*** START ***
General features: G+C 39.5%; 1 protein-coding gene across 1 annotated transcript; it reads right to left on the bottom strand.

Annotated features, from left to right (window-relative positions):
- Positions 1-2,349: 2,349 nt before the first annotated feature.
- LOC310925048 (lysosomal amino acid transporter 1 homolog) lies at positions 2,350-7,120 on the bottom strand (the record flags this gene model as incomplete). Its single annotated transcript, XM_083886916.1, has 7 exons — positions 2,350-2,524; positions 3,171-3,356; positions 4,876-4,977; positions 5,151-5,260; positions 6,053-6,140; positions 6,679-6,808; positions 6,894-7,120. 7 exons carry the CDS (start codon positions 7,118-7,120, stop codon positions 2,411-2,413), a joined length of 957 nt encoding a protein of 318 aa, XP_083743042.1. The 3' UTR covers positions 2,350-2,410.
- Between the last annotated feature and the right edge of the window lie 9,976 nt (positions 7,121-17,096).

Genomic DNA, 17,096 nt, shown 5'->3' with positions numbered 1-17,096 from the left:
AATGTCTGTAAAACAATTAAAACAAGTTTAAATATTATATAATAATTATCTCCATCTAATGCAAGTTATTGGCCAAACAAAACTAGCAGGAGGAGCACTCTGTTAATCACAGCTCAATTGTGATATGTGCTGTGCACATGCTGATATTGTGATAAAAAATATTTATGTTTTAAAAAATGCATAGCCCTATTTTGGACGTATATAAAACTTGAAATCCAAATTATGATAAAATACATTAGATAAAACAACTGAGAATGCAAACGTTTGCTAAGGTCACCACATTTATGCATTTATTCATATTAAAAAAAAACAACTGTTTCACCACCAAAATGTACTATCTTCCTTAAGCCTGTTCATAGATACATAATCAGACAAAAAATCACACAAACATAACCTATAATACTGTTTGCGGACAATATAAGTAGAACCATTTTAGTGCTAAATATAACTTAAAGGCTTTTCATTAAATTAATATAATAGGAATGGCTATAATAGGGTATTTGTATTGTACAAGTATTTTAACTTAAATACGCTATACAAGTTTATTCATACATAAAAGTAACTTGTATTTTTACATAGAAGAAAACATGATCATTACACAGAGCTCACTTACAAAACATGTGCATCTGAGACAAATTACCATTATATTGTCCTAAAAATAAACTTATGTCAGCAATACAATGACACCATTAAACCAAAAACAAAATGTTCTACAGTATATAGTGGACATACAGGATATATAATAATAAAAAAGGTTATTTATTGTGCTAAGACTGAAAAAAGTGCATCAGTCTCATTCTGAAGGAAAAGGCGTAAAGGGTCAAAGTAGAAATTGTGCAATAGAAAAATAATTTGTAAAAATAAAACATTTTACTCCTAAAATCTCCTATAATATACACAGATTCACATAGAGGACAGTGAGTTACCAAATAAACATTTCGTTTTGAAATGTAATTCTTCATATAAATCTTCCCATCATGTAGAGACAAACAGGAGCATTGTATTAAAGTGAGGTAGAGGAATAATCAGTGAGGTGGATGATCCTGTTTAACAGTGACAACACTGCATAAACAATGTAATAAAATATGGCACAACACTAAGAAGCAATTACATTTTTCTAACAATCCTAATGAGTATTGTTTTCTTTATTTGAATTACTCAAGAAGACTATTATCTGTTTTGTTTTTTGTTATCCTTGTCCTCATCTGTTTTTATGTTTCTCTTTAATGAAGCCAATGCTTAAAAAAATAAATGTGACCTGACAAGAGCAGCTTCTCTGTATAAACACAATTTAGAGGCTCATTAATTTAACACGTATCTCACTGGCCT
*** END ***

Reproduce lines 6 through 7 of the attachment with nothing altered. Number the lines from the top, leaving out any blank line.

Genomic DNA, 17,096 nt, shown 5'->3' with positions numbered 1-17,096 from the left:
AATGTCTGTAAAACAATTAAAACAAGTTTAAATATTATATAATAATTATCTCCATCTAATGCAAGTTATTGGCCAAACAAAACTAGCAGGAGGAGCACTCTGTTAATCACAGCTCAATTGTGATATGTGCTGTGCACATGCTGATATTGTGATAAAAAATATTTATGTTTTAAAAAATGCATAGCCCTATTTTGGACGTATATAAAACTTGAAATCCAAATTATGATAAAATACATTAGATAAAACAACTGAGAATGCAAACGTTTGCTAAGGTCACCACATTTATGCATTTATTCATATTAAAAAAAAACAACTGTTTCACCACCAAAATGTACTATCTTCCTTAAGCCTGTTCATAGATACATAATCAGACAAAAAATCACACAAACATAACCTATAATACTGTTTGCGGACAATATAAGTAGAACCATTTTAGTGCTAAATATAACTTAAAGGCTTTTCATTAAATTAATATAATAGGAATGGCTATAATAGGGTATTTGTATTGTACAAGTATTTTAACTTAAATACGCTATACAAGTTTATTCATACATAAAAGTAACTTGTATTTTTACATAGAAGAAAACATGATCATTACACAGAGCTCACTTACAAAACATGTGCATCTGAGACAAATTACCATTATATTGTCCTAAAAATAAACTTATGTCAGCAATACAATGACACCATTAAACCAAAAACAAAATGTTCTACAGTATATAGTGGACATACAGGATATATAATAATAAAAAAGGTTATTTATTGTGCTAAGACTGAAAAAAGTGCATCAGTCTCATTCTGAAGGAAAAGGCGTAAAGGGTCAAAGTAGAAATTGTGCAATAGAAAAATAATTTGTAAAAATAAAACATTTTACTCCTAAAATCTCCTATAATATACACAGATTCACATAGAGGACAGTGAGTTACCAAATAAACATTTCGTTTTGAAATGTAATTCTTCATATAAATCTTCCCATCATGTAGAGACAAACAGGAGCATTGTATTAAAGTGAGGTAGAGGAATAATCAGTGAGGTGGATGATCCTGTTTAACAGTGACAACACTGCATAAACAATGTAATAAAATATGGCACAACACTAAGAAGCAATTACATTTTTCTAACAATCCTAATGAGTATTGTTTTCTTTATTTGAATTACTCAAGAAGACTATTATCTGTTTTGTTTTTTGTTATCCTTGTCCTCATCTGTTTTTATGTTTCTCTTTAATGAAGCCAATGCTTAAAAAAATAAATGTGACCTGACAAGAGCAGCTTCTCTGTATAAACACAATTTAGAGGCTCATTAATTTAACACGTATCTCACTGGCCT